Opening Week Literature IdeasI like starting new units with a literature selection about what it is we do in English class.  For example, I might start a poetry unit with "On Reading Poems to a...

Opening Week Literature Ideas

I like starting new units with a literature selection about what it is we do in English class.  For example, I might start a poetry unit with "On Reading Poems to a Senior Class" or "Introduction to Poetry."  Can we brainstorm a list of short stories, poems or essays that pertain to teaching, reading and/or thinking about literature? 

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litteacher8 | High School Teacher | (Level 3) Distinguished Educator

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I like to begin a new school year with a really good short story.  I try to choose something the class will enjoy, and something that has enough meat to it that I can use to to review and assess basics.  It should be reasonably accessible, but have layers of meaning so you can use it for assessment.

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grammargirlie2000 | Middle School Teacher | (Level 1) Adjunct Educator

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I prefer using gripping short stories, such as "The Lottery" for younger students (6-7th grade) or "The Yellow Wallpaper" if older.  Once thing that I do within the first few days is decide on a theme for the class, post it so everyone can see it, and then practice referring to it through literature throughout the year.  For example, if your theme is "What does it mean to be a citizen?", and you asked your students to read "Harrison Bergeron" by Kurt Vonnegot, you could start the discussion based off the question and springboard from there. Good luck!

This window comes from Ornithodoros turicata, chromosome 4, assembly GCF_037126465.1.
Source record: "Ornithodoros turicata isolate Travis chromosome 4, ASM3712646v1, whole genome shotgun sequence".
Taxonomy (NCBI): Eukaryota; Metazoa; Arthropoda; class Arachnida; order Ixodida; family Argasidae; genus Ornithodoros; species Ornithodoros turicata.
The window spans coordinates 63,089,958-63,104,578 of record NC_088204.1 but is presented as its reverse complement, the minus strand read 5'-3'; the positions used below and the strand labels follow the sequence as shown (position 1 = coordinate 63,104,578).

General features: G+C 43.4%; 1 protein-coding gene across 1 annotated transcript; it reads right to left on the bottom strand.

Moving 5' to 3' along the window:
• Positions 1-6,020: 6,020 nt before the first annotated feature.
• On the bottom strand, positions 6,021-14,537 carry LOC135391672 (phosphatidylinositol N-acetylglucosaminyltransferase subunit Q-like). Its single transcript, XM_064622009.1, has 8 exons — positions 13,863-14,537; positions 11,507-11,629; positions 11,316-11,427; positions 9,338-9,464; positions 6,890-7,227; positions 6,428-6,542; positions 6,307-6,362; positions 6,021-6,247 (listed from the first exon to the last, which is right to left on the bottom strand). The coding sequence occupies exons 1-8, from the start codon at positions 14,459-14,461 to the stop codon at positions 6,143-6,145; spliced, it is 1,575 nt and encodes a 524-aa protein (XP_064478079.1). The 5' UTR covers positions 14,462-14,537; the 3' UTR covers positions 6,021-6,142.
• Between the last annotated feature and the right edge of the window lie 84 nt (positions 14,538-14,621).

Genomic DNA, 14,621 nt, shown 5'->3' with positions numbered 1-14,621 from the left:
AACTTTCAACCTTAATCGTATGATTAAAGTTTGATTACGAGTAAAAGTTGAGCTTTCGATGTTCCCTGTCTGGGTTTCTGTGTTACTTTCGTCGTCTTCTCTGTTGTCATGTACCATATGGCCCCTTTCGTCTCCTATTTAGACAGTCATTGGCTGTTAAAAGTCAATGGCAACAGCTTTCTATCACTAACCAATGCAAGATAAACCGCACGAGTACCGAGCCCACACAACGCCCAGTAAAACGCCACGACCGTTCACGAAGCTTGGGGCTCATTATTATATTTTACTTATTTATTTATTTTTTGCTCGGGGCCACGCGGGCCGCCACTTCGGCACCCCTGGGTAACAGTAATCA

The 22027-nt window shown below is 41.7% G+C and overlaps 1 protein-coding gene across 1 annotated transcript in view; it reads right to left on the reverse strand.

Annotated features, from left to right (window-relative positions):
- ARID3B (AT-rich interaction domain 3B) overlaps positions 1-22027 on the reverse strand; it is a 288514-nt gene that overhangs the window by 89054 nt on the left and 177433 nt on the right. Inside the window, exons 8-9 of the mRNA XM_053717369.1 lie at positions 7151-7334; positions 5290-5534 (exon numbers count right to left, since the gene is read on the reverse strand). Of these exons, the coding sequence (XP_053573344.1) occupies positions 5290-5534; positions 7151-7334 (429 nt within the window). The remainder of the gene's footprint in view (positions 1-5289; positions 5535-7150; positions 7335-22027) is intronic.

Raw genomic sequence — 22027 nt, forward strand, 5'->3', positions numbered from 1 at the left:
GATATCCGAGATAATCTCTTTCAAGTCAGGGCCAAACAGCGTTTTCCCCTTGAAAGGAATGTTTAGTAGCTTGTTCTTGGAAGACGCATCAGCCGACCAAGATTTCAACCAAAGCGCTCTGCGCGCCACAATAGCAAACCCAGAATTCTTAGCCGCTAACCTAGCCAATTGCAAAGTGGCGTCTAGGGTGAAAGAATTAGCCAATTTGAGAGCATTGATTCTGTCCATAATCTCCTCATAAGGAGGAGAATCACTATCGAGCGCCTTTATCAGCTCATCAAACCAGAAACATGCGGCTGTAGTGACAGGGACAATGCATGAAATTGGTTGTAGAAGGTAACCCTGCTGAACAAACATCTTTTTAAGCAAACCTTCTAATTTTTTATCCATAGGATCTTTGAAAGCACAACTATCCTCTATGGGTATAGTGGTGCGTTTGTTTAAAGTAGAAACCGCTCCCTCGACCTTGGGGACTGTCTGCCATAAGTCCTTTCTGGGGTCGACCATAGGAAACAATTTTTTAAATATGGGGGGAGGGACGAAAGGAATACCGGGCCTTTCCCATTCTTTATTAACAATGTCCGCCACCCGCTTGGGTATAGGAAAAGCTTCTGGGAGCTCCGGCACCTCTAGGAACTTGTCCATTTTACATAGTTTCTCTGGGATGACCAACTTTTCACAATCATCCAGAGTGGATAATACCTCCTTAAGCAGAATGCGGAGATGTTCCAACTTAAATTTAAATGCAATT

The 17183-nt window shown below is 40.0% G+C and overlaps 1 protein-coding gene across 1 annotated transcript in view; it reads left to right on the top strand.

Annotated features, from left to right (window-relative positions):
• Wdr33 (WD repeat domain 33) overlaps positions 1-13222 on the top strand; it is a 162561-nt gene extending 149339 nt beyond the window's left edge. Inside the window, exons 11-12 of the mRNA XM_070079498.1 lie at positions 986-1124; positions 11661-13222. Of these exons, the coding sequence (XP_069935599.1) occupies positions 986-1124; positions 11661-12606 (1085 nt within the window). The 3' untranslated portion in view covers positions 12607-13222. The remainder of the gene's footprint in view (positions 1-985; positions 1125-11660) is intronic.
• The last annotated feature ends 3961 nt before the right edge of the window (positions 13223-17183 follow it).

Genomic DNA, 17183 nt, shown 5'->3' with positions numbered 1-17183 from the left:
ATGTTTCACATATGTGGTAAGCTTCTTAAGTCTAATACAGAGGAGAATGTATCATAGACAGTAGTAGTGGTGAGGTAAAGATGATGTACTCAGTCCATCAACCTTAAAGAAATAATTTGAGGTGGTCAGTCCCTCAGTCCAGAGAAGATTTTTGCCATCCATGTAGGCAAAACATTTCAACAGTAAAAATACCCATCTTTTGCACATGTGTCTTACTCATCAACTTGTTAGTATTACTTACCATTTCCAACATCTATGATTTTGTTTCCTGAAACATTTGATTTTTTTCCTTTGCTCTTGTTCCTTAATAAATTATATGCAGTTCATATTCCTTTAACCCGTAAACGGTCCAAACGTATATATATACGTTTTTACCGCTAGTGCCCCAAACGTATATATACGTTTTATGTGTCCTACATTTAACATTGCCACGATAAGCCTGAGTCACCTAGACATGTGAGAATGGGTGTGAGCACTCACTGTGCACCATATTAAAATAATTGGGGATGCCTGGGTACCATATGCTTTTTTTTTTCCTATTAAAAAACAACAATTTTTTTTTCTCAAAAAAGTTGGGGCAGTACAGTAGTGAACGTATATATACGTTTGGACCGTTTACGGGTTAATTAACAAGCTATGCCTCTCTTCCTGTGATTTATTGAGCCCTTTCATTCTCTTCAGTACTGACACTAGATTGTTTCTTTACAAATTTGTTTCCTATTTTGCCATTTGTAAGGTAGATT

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mwestwood | College Teacher | (Level 3) Distinguished Educator

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Sometimes we start with a reading of e.e. cummings's "A Poet's Advice" which encourages originality of expression of feeling.  Then, students write a biopoem in imitation of his advice.  This is a good way to introduce the students to their other classmates and teacher, as well.

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susan3smith | High School Teacher | (Level 2) Educator

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One poem that works well to show the power of literature is "The Secret Life of Books,"  by Stephen Edgar.  It is a poem that can lead to thoughtful discussion about the positive and possibly negative effects of literature.  The poem is artfully contrived, its form cleverly mimics its message, and the more perceptive students quickly catch on to its various levels of meaning.  The analogies of books to aliens that choose the reader, or parasites that live through the reader, or invalids that live vicariously through the reader are very intriguing.  It's not your normal "There is no frigate like a book."  Instead it shows that reading leaves an indelible mark on an individual, forever imprinting thought and possibly influencing action.  I like it very much.

Another poem that might work is Anne Bradstreet's "An Author to her Book."  It is poem that develops a clever analogy, comparing the author to a mother and the book to a child.  If nothing else, this poem teaches the importance of reading the title.

 

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accessteacher | High School Teacher | (Level 3) Distinguished Educator